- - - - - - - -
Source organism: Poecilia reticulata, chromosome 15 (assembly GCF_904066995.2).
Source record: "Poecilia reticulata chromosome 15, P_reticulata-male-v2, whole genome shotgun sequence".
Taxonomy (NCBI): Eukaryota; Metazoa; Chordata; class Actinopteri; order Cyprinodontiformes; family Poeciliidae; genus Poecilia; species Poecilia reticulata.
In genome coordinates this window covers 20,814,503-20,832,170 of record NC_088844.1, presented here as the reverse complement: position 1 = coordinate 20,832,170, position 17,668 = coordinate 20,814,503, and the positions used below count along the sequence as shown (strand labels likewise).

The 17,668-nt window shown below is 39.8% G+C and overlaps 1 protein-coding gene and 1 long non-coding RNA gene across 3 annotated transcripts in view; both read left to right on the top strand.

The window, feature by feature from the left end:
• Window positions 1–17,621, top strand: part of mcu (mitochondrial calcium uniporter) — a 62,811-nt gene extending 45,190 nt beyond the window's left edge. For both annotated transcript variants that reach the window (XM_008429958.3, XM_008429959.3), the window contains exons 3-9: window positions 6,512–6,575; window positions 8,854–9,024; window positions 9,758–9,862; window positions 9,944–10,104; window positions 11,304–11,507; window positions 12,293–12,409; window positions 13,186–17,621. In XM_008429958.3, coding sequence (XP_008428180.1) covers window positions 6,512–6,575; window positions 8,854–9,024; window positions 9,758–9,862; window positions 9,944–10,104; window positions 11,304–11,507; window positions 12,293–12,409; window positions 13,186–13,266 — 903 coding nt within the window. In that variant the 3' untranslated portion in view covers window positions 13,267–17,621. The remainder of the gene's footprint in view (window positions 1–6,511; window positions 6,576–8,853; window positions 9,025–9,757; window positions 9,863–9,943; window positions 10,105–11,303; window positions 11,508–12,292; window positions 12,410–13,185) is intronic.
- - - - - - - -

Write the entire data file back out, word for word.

Source organism: Poecilia reticulata, chromosome 15 (assembly GCF_904066995.2).
Source record: "Poecilia reticulata chromosome 15, P_reticulata-male-v2, whole genome shotgun sequence".
Taxonomy (NCBI): Eukaryota; Metazoa; Chordata; class Actinopteri; order Cyprinodontiformes; family Poeciliidae; genus Poecilia; species Poecilia reticulata.
In genome coordinates this window covers 20,814,503-20,832,170 of record NC_088844.1, presented here as the reverse complement: position 1 = coordinate 20,832,170, position 17,668 = coordinate 20,814,503, and the positions used below count along the sequence as shown (strand labels likewise).

The 17,668-nt window shown below is 39.8% G+C and overlaps 1 protein-coding gene and 1 long non-coding RNA gene across 3 annotated transcripts in view; both read left to right on the top strand.

The window, feature by feature from the left end:
• Window positions 1–17,621, top strand: part of mcu (mitochondrial calcium uniporter) — a 62,811-nt gene extending 45,190 nt beyond the window's left edge. For both annotated transcript variants that reach the window (XM_008429958.3, XM_008429959.3), the window contains exons 3-9: window positions 6,512–6,575; window positions 8,854–9,024; window positions 9,758–9,862; window positions 9,944–10,104; window positions 11,304–11,507; window positions 12,293–12,409; window positions 13,186–17,621. In XM_008429958.3, coding sequence (XP_008428180.1) covers window positions 6,512–6,575; window positions 8,854–9,024; window positions 9,758–9,862; window positions 9,944–10,104; window positions 11,304–11,507; window positions 12,293–12,409; window positions 13,186–13,266 — 903 coding nt within the window. In that variant the 3' untranslated portion in view covers window positions 13,267–17,621. The remainder of the gene's footprint in view (window positions 1–6,511; window positions 6,576–8,853; window positions 9,025–9,757; window positions 9,863–9,943; window positions 10,105–11,303; window positions 11,508–12,292; window positions 12,410–13,185) is intronic.